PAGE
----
Welcome to our blog!

First let me say welcome to our new blog! Many of you followed along with Jeff and Janet Portzers’ blog last year during the couple months they were interim guesthouse managers.
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The Grand Tour

What kind of host would I be if I didn’t give you a tour of where I live and work? Managing the guesthouse is one of my primary roles with FHM.
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Name that fruit….

Fill in the blank. The fruit pictured below is called __________________.
corossol

If you said “corossol”, you’re right! This fruit can grow quite large, typically weighing a few pounds, and is characterized by its green color and prickly skin. Inside you’ll find a delectable white pulp with big black seeds similar to watermelon seeds.

You can eat the pulp itself, though after a few bites, it becomes almost like indissolvable chewing gum and most people spit it out. In Haiti, it’s more commonly made into juice… a juice I refer to as “sweet nectar from Heaven”. One corrosol can produce a significant amount of thick juice that is then combined with sugar, evaporated milk, and sometimes vanilla or almond extract.

To make the juice, Haitians generally use a sturdy cup to mash the pulp juice through a sieve. If available, a blender may be used to chop and smooth the thicker pieces.

Woman fixing corossol
My friend Andremene making my favorite juice! It takes about 4 hours to hike to her house. Enjoying this juice in such a remote location is an exceptional treat!
Evette with corossol
I’ve already let our cook Yvette know how much I love corossol juice. She’s been making it at least once a week! I’m getting spoiled!
 
A fruit of many names. Corossol is also referred to as soursop. In Haitian Creole it’skowosol or corosòl. And in many Spanish-speaking countries it’s called guanabana. Other names include custard apple, graviola, and Brazilian paw paw. But what’s in a name? That which we call a corossol by any other name would taste as sweet!

A refreshing treat to beat the heat. Many people in Haiti freeze corossol juice to make ice cream. Haiti’s famous Pat n To’s ice cream offers corossol as one of their flavors as does Bongu’s canned shakes.

A wealth of health benefits. Corossol has been reported to offer a number of benefits including high amounts of B and C vitamins, relieving liver ailments and skin irritations, protecting against UTIs, and some even suggest it can prevent cancer. (Other uses include treating bedbugs and head lice with its leaves and using the pulp as fish bait.)

A hot commodity. It’s not always easy to find corossol in the market. You’ll need to rise early and have your 100 goudes* ready. One reason is that many Haitians know the benefits of this delicious and nutritious fruit. The second reason is that if you find a corossol tree, you typically only see a small amount of fruit hanging. The sources I found note shy-bearing of only 12-24 fruits produced per tree. *A decent sized corossol will typically sell for 50-100 goudes, $1.25-2.50.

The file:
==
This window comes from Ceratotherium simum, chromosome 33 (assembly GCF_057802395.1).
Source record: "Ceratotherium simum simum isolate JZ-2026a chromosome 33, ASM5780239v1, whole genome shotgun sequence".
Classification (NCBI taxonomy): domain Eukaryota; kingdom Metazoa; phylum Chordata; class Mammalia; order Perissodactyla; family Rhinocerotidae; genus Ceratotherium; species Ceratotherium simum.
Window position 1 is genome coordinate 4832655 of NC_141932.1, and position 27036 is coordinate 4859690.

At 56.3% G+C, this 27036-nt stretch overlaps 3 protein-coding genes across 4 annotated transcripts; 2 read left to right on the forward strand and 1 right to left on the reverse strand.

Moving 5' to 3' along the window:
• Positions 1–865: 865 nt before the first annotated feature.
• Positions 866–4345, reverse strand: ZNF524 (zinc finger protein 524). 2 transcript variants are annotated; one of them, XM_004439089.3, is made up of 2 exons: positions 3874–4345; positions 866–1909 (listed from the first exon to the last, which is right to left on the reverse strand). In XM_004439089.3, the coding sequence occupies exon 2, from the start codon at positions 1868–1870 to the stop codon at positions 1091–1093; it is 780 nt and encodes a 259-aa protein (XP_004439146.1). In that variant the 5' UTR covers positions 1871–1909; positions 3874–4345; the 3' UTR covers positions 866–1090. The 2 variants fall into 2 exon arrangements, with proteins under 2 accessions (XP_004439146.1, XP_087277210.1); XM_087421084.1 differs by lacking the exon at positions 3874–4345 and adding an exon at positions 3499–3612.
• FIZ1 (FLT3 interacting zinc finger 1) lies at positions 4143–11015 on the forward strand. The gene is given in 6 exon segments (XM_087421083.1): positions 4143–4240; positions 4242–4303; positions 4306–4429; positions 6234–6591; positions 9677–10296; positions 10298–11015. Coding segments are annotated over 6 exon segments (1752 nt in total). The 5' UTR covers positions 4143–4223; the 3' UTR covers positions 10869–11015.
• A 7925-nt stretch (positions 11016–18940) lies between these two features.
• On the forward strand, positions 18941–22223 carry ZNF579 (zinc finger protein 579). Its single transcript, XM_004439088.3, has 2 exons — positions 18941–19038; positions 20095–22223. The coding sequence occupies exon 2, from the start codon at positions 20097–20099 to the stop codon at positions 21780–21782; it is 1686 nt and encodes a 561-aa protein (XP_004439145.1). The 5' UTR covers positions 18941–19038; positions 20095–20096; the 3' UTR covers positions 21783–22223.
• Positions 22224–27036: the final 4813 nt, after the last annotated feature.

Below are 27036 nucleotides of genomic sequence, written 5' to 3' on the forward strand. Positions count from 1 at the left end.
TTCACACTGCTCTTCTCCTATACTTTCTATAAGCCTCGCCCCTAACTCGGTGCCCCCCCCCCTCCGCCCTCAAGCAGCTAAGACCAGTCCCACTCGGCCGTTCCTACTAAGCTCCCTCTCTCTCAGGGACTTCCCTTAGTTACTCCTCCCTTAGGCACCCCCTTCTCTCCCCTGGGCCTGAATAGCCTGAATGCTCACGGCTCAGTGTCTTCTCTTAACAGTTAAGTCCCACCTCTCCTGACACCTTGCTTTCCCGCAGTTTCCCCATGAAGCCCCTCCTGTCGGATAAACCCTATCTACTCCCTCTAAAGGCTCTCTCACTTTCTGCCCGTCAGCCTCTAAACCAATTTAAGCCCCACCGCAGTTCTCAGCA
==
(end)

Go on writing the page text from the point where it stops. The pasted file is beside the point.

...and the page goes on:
corossol

So the next time you’re in Haiti, keep your eye out for this impressive fruit. And don’t forget to swing by the guesthouse so we can whip you up a fresh glass!

“Where are all the cats in Port-au-Prince?”

From Hannah: As a guesthouse manager I field a lot of questions about Haiti. From time to time, I’ll include some of these questions and answers on this blog. This post by Heather gets that ball rolling for us! (more…)

God willin’ and the creek don’t rise

Growing up in East Tennessee, this is a phrase I’ve heard often. “Tomorrow we will do such and such, God willin’ and the creek don’t rise.” Meaning, we will do it—so long as no unforeseeable circumstances arise and change our plans. (more…)

FHM News

Representatives of the UNC School of Nursing, Rhonda Lanning and Leslie Hackenbracht traveled to Haiti last week with Family Health Ministries. They were in country for the opening of the new Carmelle Voltaire Women’s Health Center. The Center saw more than 50 patients during their first 3 days of operation. It was wonderfulRead More

The Global Health PLUS (Placement of Life Changing Usable Surplus) Program, in association with Duke Global Health Institute, allowed Family Health Ministries to glean hospital equipment from inventory to use for the Carmelle Voltaire Women’s Health Center in Haiti. The mission of Duke Global Health PLUS is to make this surplus medical equipmentRead More

Join us and be a part of a global celebration of a new tradition of generosity. We have a day for giving thanks. We have a day for getting deals. Now, we have #GivingTuesday, a global day dedicated to giving back. On Tuesday, December 1, 2015, charities, families, businesses, communityRead More

PIZZA WITH A PURPOSE! Join us Sunday, August 16th anytime during the day to dine out for Haiti at California Pizza Kitchen at The Streets at Southpoint, 6910 Fayetteville Road #154, Durham, NC 27713. 20% of your check will be donated to Family Health Ministries including dine in, take out,Read More